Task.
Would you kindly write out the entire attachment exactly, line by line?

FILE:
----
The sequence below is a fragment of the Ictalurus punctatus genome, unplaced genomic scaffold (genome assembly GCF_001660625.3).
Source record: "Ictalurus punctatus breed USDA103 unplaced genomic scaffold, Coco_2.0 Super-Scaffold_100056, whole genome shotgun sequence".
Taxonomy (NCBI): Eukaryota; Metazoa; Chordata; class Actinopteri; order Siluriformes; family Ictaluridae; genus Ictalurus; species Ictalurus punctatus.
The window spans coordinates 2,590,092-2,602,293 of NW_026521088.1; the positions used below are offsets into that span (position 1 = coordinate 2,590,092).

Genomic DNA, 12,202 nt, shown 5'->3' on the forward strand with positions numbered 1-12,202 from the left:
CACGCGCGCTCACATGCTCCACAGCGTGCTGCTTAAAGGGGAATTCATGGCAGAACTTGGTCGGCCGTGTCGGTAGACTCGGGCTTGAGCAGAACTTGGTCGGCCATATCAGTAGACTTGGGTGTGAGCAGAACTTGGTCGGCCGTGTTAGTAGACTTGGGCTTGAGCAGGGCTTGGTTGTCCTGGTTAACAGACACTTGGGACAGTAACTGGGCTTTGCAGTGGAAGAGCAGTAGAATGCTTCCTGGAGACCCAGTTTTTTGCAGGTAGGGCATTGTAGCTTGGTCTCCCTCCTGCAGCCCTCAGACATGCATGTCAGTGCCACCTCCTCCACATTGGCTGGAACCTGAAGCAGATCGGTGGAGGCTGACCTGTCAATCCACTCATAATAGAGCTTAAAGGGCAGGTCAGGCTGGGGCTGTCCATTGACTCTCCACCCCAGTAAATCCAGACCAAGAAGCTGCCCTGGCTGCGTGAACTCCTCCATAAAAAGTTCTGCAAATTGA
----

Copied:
The sequence below is a fragment of the Ictalurus punctatus genome, unplaced genomic scaffold (genome assembly GCF_001660625.3).
Source record: "Ictalurus punctatus breed USDA103 unplaced genomic scaffold, Coco_2.0 Super-Scaffold_100056, whole genome shotgun sequence".
Taxonomy (NCBI): Eukaryota; Metazoa; Chordata; class Actinopteri; order Siluriformes; family Ictaluridae; genus Ictalurus; species Ictalurus punctatus.
The window spans coordinates 2,590,092-2,602,293 of NW_026521088.1; the positions used below are offsets into that span (position 1 = coordinate 2,590,092).

Genomic DNA, 12,202 nt, shown 5'->3' on the forward strand with positions numbered 1-12,202 from the left:
CACGCGCGCTCACATGCTCCACAGCGTGCTGCTTAAAGGGGAATTCATGGCAGAACTTGGTCGGCCGTGTCGGTAGACTCGGGCTTGAGCAGAACTTGGTCGGCCATATCAGTAGACTTGGGTGTGAGCAGAACTTGGTCGGCCGTGTTAGTAGACTTGGGCTTGAGCAGGGCTTGGTTGTCCTGGTTAACAGACACTTGGGACAGTAACTGGGCTTTGCAGTGGAAGAGCAGTAGAATGCTTCCTGGAGACCCAGTTTTTTGCAGGTAGGGCATTGTAGCTTGGTCTCCCTCCTGCAGCCCTCAGACATGCATGTCAGTGCCACCTCCTCCACATTGGCTGGAACCTGAAGCAGATCGGTGGAGGCTGACCTGTCAATCCACTCATAATAGAGCTTAAAGGGCAGGTCAGGCTGGGGCTGTCCATTGACTCTCCACCCCAGTAAATCCAGACCAAGAAGCTGCCCTGGCTGCGTGAACTCCTCCATAAAAAGTTCTGCAAATTGA